When I introduced my students to the free FactorMan app, I had no idea how it would impact some of them. It seems this app has really captured some students, so much so, that they are playing it on their own time. And apparently, they are playing it a LOT.

One student was on a FactorMan Mission, and he accomplished it this past weekend. Proudly, he e-mailed me these screenshots to prove that he had defeated FactorMan at every level. I asked him to share some strategies, and here is what Patricio said:

*“As for my strategies, just get all of the numbers that have only one other factor at first and remember to take your time. There is a certain strategy for each level but what I use for basically all of them is get all of the odd numbers first or try to get as many as you can. And that’s it!*

*-Patricio*

*Ps: whenever you think about putting a number (ex: 21), but it has more factors (7), try multiplying the other factors that is in the way by itself (7 x 7 = 49) because if you already chose the biggest prime number, then 49 will only have 7 as a factor.” *

**Thanks, Patricio! I crown YOU the next FactorMan!**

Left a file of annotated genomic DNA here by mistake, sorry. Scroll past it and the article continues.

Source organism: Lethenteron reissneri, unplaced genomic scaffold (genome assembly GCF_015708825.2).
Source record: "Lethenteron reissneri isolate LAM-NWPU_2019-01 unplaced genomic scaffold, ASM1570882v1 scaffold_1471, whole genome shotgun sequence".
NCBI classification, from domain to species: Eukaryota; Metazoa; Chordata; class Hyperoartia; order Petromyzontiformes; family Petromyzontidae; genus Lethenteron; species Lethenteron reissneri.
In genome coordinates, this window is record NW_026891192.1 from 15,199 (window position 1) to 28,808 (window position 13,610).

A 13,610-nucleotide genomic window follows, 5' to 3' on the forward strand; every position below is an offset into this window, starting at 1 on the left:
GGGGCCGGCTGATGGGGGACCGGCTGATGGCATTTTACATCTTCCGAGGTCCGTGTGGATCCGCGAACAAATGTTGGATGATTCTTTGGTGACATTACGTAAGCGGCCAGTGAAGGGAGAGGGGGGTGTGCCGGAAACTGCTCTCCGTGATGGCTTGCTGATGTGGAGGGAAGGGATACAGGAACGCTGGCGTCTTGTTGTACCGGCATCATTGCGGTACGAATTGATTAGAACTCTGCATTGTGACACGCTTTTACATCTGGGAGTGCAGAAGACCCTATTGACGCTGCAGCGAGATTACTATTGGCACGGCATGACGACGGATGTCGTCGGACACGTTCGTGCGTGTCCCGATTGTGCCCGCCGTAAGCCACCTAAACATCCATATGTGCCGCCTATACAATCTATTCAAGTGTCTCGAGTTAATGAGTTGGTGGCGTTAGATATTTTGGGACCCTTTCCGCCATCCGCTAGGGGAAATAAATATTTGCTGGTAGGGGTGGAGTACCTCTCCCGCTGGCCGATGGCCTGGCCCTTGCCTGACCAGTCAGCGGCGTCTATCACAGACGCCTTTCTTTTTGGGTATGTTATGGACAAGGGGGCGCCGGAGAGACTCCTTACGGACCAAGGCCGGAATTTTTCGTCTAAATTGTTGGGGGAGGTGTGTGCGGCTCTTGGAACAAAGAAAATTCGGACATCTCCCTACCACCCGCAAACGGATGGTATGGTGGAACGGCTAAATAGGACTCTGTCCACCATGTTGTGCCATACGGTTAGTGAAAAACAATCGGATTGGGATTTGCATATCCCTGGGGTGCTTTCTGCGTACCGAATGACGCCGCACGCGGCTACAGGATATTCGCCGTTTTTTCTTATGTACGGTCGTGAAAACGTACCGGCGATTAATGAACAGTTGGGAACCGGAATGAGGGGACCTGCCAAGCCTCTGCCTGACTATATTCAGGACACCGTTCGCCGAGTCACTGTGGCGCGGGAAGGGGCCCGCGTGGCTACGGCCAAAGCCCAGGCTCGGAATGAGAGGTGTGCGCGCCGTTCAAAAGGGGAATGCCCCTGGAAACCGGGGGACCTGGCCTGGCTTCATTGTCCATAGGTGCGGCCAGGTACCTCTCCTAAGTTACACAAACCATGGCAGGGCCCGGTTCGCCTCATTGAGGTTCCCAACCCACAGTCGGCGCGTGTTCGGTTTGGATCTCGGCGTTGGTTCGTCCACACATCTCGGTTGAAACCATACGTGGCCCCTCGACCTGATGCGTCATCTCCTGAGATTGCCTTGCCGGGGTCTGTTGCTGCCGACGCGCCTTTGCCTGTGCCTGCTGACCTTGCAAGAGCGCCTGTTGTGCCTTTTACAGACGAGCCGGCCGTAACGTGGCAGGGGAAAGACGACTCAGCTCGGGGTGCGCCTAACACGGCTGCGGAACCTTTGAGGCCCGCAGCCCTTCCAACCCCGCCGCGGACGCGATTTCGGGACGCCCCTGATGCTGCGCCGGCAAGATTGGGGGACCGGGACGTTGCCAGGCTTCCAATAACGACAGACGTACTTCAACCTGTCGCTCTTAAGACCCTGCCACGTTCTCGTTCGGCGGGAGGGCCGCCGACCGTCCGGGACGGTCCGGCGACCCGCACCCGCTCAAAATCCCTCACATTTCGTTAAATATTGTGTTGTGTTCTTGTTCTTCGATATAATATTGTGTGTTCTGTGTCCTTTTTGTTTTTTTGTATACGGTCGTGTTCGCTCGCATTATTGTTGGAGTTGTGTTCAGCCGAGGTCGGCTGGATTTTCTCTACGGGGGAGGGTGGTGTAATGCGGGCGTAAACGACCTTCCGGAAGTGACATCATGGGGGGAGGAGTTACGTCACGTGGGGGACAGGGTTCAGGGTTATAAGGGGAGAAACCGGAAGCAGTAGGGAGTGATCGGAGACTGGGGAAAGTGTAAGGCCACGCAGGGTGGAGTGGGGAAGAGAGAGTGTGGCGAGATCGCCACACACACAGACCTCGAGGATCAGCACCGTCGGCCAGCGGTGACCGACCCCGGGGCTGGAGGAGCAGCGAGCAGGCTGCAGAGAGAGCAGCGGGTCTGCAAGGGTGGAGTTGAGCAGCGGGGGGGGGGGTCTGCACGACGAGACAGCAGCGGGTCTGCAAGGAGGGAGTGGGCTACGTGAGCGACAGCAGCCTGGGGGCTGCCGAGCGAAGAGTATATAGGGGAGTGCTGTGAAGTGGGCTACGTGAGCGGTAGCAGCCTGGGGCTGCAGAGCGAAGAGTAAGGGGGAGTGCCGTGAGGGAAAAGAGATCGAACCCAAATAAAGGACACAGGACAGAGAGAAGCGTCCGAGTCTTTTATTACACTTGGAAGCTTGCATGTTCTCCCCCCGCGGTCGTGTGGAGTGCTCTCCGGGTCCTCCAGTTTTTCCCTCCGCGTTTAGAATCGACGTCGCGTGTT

Hi Cathy,

We are just starting to use the iPads in my math class. We have to share the cart with the whole school, so I can’t use them everyday like you, but I was wondering if you had 3 or 4 math apps that you LOVE. I teach 6th grade math, pre-algebra, 7th grade math and Algebra. I would love to math practice apps and then I see some of the other apps that you do projects with, etc. You are my hero at the moment!!! 🙂

Thanks,

Lauren

Hi Lauren!

You are too sweet! Thanks for stopping by!

Here are a few math apps that I have used with success (note – some of these are for the iPhone, but can be used just fine on an iPad when enlarged):

FactorMan

Number Line

MathTappers Equivalents (there are other MathTappers freebies as well!)

Geoboard

OhNo!Fractions

FillTheCup

Reckonings

5 Dice

Pick-a-Path

Geometry Pad

MathTerms

MyScript Calculator

I have to be honest – while I employ math apps when appropriate, generally I find apps that enable creating content most valuable. It does take extra time to create resources rather than use an app that’s ready to go, but the versatility in using these apps makes them appropriate regardless of the content. My favorites at the moment are Nearpod and Socrative!

Finally, we use an app for our Algebra 1 textbook – the HMH Fuse Common Core Algebra I app. You can download the app for free and check out a sample chapter, but of course this one is a paid app if you want to access all the content. Maybe consider using the free chapter to check it out, especially if you want to pitch it to your district.

Hope that helps!

Cathy 🙂

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